Guns and Guerilla Girls - a text layout/formatting and index project done for the sister companies, Africa World Press and The Red Sea Press, Trenton New Jersey. The book is listed for order on the companies’ website- http://www.africaworldpressbooks.com/servlet/StoreFront and is also available for purchase on major online retail stores including amazon.com and Barnes and Noble.
From the back cover blurb
Guns and Guerilla Girls: Women in the Zimbabwean Liberation Struggle is about women guerilla fighters in the Zimbabwean National Liberation war (1965-1980). It provides an examination of the plethora of representations of women who joined the struggle for national independence and contributes to a feminist understanding of Zimbabwe and African history and politics.
Most previously published accounts about women’s roles in the Zimbabwean liberation struggle have tended to focus on their “feminine” or “natural” roles as mothers or alternatively on the post-independence concerns expressed by women in Zimbabwe. Both of these views have ignored and excluded women’s actual experiences of guerilla fighting.
Guns and Guerilla Girls is the first text to both challenge the representations of “women as warriors” and provide a space for women ex-combatants in Zimbabwe to re-present their past and their histories. The text is also original in its aim to create a dialogue within postcolonial discourse in order to facilitate understanding and healing vis-à-vis women’s war time experiences.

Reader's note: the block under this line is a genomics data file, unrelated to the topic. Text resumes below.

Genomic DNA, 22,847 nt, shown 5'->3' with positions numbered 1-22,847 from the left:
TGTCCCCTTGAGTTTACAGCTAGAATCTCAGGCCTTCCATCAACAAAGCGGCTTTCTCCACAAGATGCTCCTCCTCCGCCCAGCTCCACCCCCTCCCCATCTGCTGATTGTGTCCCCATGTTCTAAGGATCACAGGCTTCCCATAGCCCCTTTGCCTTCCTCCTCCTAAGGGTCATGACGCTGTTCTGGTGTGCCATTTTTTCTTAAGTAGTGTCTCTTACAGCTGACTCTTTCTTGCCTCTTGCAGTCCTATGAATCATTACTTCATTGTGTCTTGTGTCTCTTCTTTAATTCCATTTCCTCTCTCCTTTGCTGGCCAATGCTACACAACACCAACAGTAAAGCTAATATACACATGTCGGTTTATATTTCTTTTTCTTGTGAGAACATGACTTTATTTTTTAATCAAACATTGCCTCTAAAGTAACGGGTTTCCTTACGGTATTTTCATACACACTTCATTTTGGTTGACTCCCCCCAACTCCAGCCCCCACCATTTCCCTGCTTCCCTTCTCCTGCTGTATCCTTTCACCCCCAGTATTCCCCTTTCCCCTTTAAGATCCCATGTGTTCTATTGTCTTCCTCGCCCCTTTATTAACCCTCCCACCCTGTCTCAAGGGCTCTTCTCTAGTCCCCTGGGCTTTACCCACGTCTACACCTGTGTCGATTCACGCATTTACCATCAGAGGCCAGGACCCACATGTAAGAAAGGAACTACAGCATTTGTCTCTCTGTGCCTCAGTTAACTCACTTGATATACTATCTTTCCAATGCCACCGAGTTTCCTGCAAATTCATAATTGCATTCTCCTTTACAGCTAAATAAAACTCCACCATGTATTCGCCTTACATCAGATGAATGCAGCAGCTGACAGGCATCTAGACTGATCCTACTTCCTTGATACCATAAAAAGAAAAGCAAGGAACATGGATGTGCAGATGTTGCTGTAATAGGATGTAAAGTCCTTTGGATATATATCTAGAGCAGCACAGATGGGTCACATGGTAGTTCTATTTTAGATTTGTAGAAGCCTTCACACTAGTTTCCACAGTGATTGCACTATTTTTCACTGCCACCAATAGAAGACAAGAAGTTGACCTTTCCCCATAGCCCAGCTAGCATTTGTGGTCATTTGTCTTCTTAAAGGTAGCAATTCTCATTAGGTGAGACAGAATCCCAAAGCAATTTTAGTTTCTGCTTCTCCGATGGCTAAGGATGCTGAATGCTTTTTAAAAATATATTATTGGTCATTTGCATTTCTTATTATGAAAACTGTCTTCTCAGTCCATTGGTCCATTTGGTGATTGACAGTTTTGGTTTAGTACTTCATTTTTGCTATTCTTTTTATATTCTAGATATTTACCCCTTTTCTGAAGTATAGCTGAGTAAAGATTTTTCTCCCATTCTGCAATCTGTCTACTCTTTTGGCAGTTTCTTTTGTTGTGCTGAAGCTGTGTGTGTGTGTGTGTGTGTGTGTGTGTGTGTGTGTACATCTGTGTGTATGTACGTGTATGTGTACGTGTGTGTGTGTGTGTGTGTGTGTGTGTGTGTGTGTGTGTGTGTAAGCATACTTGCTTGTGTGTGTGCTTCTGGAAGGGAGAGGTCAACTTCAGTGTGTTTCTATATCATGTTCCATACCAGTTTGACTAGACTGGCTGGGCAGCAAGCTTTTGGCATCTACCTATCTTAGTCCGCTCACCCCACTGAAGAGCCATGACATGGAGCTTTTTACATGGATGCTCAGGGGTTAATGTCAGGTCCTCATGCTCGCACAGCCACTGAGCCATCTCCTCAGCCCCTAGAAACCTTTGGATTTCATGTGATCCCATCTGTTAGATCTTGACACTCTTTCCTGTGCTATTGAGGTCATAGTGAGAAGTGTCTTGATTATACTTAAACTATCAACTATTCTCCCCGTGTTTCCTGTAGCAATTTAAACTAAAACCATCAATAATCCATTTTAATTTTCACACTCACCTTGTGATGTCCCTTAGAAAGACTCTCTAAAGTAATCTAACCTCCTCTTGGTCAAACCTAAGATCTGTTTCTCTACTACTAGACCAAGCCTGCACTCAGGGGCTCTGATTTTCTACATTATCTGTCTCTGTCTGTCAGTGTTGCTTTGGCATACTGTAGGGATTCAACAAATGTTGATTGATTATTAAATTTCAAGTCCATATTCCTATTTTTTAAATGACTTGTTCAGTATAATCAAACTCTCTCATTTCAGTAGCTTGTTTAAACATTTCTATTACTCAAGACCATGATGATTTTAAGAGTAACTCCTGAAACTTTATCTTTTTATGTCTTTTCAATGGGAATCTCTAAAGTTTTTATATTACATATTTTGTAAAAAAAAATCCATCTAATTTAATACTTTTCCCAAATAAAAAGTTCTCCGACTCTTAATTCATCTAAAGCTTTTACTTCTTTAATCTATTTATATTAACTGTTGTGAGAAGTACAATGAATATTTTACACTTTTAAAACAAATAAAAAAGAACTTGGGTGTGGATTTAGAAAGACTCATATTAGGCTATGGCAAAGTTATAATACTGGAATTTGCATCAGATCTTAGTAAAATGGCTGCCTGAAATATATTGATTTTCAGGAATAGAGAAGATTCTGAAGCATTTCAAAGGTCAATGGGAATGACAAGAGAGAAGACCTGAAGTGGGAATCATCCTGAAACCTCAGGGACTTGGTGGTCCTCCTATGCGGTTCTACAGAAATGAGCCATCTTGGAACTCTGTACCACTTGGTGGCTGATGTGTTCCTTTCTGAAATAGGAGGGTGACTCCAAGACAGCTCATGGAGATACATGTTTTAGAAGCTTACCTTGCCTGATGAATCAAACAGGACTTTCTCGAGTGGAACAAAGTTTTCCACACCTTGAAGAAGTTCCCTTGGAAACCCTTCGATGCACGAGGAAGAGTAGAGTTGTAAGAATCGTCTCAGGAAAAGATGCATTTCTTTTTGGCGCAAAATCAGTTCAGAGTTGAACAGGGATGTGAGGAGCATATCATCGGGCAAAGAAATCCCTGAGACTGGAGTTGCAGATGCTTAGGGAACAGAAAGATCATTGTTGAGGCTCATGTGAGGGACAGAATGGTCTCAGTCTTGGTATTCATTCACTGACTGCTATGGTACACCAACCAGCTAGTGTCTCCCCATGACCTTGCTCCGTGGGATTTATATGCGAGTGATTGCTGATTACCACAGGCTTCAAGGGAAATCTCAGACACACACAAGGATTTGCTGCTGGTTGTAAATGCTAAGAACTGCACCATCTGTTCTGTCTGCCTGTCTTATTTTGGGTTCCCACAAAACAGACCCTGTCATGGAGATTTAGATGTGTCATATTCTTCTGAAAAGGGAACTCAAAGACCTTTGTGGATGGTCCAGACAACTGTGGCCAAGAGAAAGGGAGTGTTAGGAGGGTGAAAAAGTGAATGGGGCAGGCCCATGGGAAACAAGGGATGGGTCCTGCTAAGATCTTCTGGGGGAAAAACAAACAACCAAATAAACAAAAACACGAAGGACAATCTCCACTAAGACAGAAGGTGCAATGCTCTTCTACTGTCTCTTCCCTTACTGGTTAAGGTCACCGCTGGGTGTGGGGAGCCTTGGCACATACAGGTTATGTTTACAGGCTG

The book deals specifically with the case of the Zimbabwean liberation struggle, and provides an in-depth analysis of the different experiences women have of war when they take up arms to fight for their nation and liberation. The text allows women to describe their own history while providing a detailed analysis of the history of the struggle from a gendered perspective.
ABOUT THE AUTHOR
TANYA LYONS is a lecturer on the Globalization Program at Flinders University – Adelaide – Australia, where she specializes in teaching African Studies. She has a PhD in Politics from the University of Adelaide, South Australia, and is currently the Secretary of the African Studies Association of Australia and the Pacific (AFSAAP). She spent 12 months researching this book in Zimbabwe and has published various articles on the experiences of women in the liberation struggle in Zimbabwe.
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